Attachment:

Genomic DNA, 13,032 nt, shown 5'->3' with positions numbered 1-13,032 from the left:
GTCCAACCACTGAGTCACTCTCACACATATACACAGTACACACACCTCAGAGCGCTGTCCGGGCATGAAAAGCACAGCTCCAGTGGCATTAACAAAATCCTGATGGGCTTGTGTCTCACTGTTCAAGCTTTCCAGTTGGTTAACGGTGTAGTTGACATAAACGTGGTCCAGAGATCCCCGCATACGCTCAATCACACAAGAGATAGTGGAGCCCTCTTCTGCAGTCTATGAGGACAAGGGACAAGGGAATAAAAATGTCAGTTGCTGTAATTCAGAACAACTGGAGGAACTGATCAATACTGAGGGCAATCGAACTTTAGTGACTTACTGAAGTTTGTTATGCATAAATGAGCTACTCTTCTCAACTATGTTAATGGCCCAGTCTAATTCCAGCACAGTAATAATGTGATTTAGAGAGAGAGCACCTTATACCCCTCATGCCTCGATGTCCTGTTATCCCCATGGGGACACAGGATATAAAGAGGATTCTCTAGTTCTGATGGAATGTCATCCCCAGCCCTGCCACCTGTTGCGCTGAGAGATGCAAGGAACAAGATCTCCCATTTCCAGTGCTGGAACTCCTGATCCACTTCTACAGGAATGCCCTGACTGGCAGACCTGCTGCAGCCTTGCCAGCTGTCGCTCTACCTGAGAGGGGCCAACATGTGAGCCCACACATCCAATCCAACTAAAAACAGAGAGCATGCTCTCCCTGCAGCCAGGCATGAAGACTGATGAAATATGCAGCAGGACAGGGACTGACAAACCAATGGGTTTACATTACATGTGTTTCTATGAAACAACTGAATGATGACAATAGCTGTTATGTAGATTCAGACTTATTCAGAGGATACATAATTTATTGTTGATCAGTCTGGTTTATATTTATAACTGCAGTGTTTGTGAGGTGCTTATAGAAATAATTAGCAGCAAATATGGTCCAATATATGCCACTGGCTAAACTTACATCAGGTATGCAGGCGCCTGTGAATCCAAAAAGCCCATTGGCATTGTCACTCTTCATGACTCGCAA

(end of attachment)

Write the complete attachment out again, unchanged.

Genomic DNA, 13,032 nt, shown 5'->3' with positions numbered 1-13,032 from the left:
GTCCAACCACTGAGTCACTCTCACACATATACACAGTACACACACCTCAGAGCGCTGTCCGGGCATGAAAAGCACAGCTCCAGTGGCATTAACAAAATCCTGATGGGCTTGTGTCTCACTGTTCAAGCTTTCCAGTTGGTTAACGGTGTAGTTGACATAAACGTGGTCCAGAGATCCCCGCATACGCTCAATCACACAAGAGATAGTGGAGCCCTCTTCTGCAGTCTATGAGGACAAGGGACAAGGGAATAAAAATGTCAGTTGCTGTAATTCAGAACAACTGGAGGAACTGATCAATACTGAGGGCAATCGAACTTTAGTGACTTACTGAAGTTTGTTATGCATAAATGAGCTACTCTTCTCAACTATGTTAATGGCCCAGTCTAATTCCAGCACAGTAATAATGTGATTTAGAGAGAGAGCACCTTATACCCCTCATGCCTCGATGTCCTGTTATCCCCATGGGGACACAGGATATAAAGAGGATTCTCTAGTTCTGATGGAATGTCATCCCCAGCCCTGCCACCTGTTGCGCTGAGAGATGCAAGGAACAAGATCTCCCATTTCCAGTGCTGGAACTCCTGATCCACTTCTACAGGAATGCCCTGACTGGCAGACCTGCTGCAGCCTTGCCAGCTGTCGCTCTACCTGAGAGGGGCCAACATGTGAGCCCACACATCCAATCCAACTAAAAACAGAGAGCATGCTCTCCCTGCAGCCAGGCATGAAGACTGATGAAATATGCAGCAGGACAGGGACTGACAAACCAATGGGTTTACATTACATGTGTTTCTATGAAACAACTGAATGATGACAATAGCTGTTATGTAGATTCAGACTTATTCAGAGGATACATAATTTATTGTTGATCAGTCTGGTTTATATTTATAACTGCAGTGTTTGTGAGGTGCTTATAGAAATAATTAGCAGCAAATATGGTCCAATATATGCCACTGGCTAAACTTACATCAGGTATGCAGGCGCCTGTGAATCCAAAAAGCCCATTGGCATTGTCACTCTTCATGACTCGCAA